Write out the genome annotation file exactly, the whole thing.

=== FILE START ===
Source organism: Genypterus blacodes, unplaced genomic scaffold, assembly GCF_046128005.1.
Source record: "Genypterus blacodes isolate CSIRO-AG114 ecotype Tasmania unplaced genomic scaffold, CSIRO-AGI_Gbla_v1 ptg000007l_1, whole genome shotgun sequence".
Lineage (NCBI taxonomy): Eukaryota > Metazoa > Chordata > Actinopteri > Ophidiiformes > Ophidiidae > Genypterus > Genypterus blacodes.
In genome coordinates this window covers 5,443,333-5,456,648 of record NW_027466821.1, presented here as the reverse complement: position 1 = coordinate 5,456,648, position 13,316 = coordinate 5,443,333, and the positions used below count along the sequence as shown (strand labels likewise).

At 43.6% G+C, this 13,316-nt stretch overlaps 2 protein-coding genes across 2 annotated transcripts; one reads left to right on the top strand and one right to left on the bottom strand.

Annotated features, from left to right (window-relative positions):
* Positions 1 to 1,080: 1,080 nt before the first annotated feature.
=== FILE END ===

Source organism: Genypterus blacodes, unplaced genomic scaffold, assembly GCF_046128005.1.
Source record: "Genypterus blacodes isolate CSIRO-AG114 ecotype Tasmania unplaced genomic scaffold, CSIRO-AGI_Gbla_v1 ptg000007l_1, whole genome shotgun sequence".
Lineage (NCBI taxonomy): Eukaryota > Metazoa > Chordata > Actinopteri > Ophidiiformes > Ophidiidae > Genypterus > Genypterus blacodes.
In genome coordinates this window covers 5,443,333-5,456,648 of record NW_027466821.1, presented here as the reverse complement: position 1 = coordinate 5,456,648, position 13,316 = coordinate 5,443,333, and the positions used below count along the sequence as shown (strand labels likewise).

At 43.6% G+C, this 13,316-nt stretch overlaps 2 protein-coding genes across 2 annotated transcripts; one reads left to right on the top strand and one right to left on the bottom strand.

Annotated features, from left to right (window-relative positions):
* Positions 1 to 1,080: 1,080 nt before the first annotated feature.